[Computer-go] OT: prices for fast computer-go hardware
dailey.don at gmail.com
Sun Nov 7 17:59:54 PST 2010
Your points are all valid. It definitely depends on your workload.
I use my i7-980x primarily for developing my chess program Komodo, and it
constantly is playing automated test games to evaluate program changes. I
have a mutl-threaded testing harness that schedules everything nicely and it
really screams on this machine. With my application more cores scale
However, alpha/beta or MCTS does not scale that well. So if you had a
choice of doubling the cores, or doubling the speed of each core, it's not
even a close call. But it would probably be about the same for the
So for this, I would give a lot of weight to the individual speed of each
core. Of course the only way to really know is to run the target GO
program on different machines to see which one gets the most playouts.
But even that is not so simple as it may be that you should tune things
differently for different machines.
On Sun, Nov 7, 2010 at 8:37 PM, Petr Baudis <pasky at ucw.cz> wrote:
> On Sun, Nov 07, 2010 at 07:37:33AM -0500, Don Dailey wrote:
> > I think you get the most bang for the buck with the i7-980x, which is
> > really the same chip as the other Intel chips, and I think they are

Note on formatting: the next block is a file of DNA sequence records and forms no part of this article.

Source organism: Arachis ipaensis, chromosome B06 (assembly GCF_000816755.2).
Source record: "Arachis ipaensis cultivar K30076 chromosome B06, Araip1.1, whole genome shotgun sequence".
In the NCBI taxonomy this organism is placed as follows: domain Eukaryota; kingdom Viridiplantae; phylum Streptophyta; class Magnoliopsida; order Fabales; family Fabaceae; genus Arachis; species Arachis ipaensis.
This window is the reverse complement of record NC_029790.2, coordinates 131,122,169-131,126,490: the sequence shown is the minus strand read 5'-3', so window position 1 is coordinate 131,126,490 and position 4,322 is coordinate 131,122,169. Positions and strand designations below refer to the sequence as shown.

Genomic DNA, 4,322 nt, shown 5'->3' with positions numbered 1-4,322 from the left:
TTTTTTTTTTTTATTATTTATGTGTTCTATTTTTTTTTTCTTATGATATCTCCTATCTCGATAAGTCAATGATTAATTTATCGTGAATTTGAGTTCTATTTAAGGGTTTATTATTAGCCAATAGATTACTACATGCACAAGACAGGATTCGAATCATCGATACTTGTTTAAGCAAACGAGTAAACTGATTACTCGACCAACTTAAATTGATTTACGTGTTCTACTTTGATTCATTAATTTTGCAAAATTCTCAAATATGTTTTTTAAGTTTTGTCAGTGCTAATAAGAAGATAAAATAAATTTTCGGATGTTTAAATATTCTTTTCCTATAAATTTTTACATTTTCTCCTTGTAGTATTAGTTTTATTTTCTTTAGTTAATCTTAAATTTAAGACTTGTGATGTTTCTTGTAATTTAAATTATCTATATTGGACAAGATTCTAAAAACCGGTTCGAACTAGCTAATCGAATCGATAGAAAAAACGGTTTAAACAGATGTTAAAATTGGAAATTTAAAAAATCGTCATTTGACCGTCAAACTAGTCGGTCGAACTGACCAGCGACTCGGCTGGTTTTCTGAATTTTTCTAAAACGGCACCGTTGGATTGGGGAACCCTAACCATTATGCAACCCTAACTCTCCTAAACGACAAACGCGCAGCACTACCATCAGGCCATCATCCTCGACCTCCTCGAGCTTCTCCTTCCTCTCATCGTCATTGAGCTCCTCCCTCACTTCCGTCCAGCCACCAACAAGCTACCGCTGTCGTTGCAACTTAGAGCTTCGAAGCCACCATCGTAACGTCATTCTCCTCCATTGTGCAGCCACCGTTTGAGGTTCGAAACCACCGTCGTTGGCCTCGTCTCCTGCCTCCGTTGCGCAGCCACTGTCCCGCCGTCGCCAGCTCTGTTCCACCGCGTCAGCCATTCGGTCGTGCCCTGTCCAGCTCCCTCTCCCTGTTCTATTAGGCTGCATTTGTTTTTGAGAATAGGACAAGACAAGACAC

> > out with improved versions of that if they have not already. This has
> > real cores (and 6 additional pseudo cores.
> Yes, I was looking at i7-970, which is quite similar. (I don't aim at
> overclocking too much, I don't think I can fit a lot of cooling into a
> 2U rack server.)
> However, now I'm seriously torn between taking one i7-970 or two 6134
> (which should be the same as 6174 just with 8 cores inst. of 12):
> It seems to bode extremely well in the benchmarks. Two 6134 are just
> a bit more expensive than an i7-970, and if I extrapolate the scores
> (which is a rther lame, but what can I do?):
> 2x6174 -> 2x6134: 49372*8/12 = 32915
> 2xX5670 -> 1xi7-970: 35868/2 = 17934 (i7-970 has faster clock,
> but slower QPI and memory)
> This seems rather clear, even considering the gross inaccuracies this
> kind of transformation introduces. So it seems that this boils down to
> how bogus the benchmarks above are. ;-)
> Per core / per thread performance is of course a different matter,
> but given how very fuzzy and workload-specific this can get and how well
> MCTS parallelizes (with shared memory), I think it's more useful to
> discuss the total performance.
> Does anyone have datapoints on how good the latest Opterons (i.e. the
> 6100 line) really are? (Compared to i7-970 (or similar Xeon) or at least
> Petr "Pasky" Baudis
> The true meaning of life is to plant a tree under whose shade
> you will never sit.
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